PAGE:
Updated: On that oath

15 08 2019

The oath taken by the military-backed government’s new ministers – many recycled from the military junta’s government – goes on.

The oath is sworn before the king, and as everyone knows, the junta’s own constitution states:

Section 161. Before taking office, a Minister must make a solemn declaration before the King in the following words: “I, (name of the declarer), do solemnly declare that I will be loyal to the King and will faithfully perform my duties in the interests of the country and of the people. I will also uphold and observe the Constitution of the Kingdom of Thailand in every respect.”

When this regime’s ministers were sworn in, the last sentence was omitted.

Clipped from the Bangkok Post

No one is prepared to say why. Normally talkative ministers like Wissanu Krea-ngam have avoided talking about it. Opposition politicians and serial complainers have rightly stated that this is a serious breach of the constitution. Prime Minister Gen Prayuth Chan-ocha has mumbled that this omission was “unintentional.” He refuses to resign and says that he will wait to see what the Ombudsman says about not declaring an intention to uphold the constitution.

Puea Thai Party MP Cholnan Srikaew told the Bangkok Post: “We don’t think it was a case of carelessness. Rather, it may have been [the prime minister’s] intention to evade significant phrases in the oath…”.

Based on the silence, evasion and embarrassment, we think that Gen Prayuth may have been told what he was to say at the palace. When the oath was first raised, Gen Prayuth “insisted … the oath was in compliance with the charter and, most importantly, in line with … the King’s advice that the government stay committed to serving the country and the people.” Add to this Wissanu’s first remonstrance, we think it is a pretty fair guess that the PM and ministers followed royal command:

Wissanu on Thursday said he would rather not answer the questions when asked by reporters whether the incomplete oath would affect the cabinet or whether the prime minister must seek a royal pardon. “One day you’ll know why we shouldn’t talk about it,” he said.

When a reporter asked him to explain for “knowledge’s sake”, Mr Wissanu said: “This is not ‘knowledge’ but something no one should stick his nose into.”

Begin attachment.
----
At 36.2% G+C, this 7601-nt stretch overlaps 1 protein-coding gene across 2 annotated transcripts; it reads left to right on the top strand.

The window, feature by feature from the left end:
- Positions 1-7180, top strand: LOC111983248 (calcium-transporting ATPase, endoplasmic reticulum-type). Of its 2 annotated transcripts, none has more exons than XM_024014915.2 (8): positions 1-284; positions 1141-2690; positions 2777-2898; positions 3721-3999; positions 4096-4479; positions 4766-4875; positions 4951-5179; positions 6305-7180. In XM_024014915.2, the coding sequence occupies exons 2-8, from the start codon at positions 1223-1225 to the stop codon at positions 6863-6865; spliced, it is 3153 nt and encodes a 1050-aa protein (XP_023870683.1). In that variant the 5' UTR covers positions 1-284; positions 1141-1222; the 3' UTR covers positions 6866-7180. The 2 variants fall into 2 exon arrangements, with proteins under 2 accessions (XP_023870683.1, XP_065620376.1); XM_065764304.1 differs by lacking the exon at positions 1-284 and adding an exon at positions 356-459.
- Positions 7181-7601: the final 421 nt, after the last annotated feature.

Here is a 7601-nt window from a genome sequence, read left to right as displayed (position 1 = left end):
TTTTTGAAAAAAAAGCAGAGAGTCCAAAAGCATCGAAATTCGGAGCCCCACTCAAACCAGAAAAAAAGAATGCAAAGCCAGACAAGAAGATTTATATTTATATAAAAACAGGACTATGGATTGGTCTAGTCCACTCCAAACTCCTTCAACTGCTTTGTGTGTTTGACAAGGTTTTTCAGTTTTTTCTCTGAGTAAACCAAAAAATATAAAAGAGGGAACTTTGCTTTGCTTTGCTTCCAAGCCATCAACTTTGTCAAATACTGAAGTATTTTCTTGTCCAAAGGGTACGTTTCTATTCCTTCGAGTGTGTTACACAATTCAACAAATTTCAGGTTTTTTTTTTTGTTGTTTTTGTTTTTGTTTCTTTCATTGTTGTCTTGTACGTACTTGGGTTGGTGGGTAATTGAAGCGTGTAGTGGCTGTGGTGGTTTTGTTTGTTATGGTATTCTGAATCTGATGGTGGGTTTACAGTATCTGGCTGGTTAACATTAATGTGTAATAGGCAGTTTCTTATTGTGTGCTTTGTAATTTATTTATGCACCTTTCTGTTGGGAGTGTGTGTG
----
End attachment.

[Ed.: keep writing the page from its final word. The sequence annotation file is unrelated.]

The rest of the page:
This means the agitation on the oath is not just a political issue but an issue regarding taking a stance regarding the further rolling back of Thailand’s political history and 80+ years of practice.

Update: The Bangkok Post, now calling the oath neo-feudal edit a “slip,” reports that “Chief Ombudsman Wittawat Ratchatanan said a review of the petition will take about two weeks and that the Ombudsman’s office will rule on the legitimacy of the oath on Aug 27.” Recent cases handled by this office have involved coffee shops, prices at airport restaurants and airport luggage. Ombudsman Wittawat is an Army General and Royal Guard with no experience outside the Army until he became Ombudsman in 2012. He has served with all of the former junta members and the last time he was asked about investigating anything to do with Gen Prayuth, he ran a mile. So there is no reason to think that this general will find against another general who is his boss, no matter how clear the constitution. (It would be good to be proven wrong on this assessment.)


Actions

Information

2 responses

21 08 2019
Denying constitutionalism, affirming neo-feudalism | Political Prisoners in Thailand

[…] despite denials, this oath to the king rather than (also) to the constitution, is highly […]

31 08 2019
King’s oath a secret | Political Prisoners in Thailand

[…] As we noted in one of our posts, no one has been prepared to say why the oath was changed. The Bangkok Post is misleading its readers when it persistently refers to a “blunder.” It is clear that the oath was not a mistake but a statement Gen Prayuth was directed to make, probably by palace officials. […]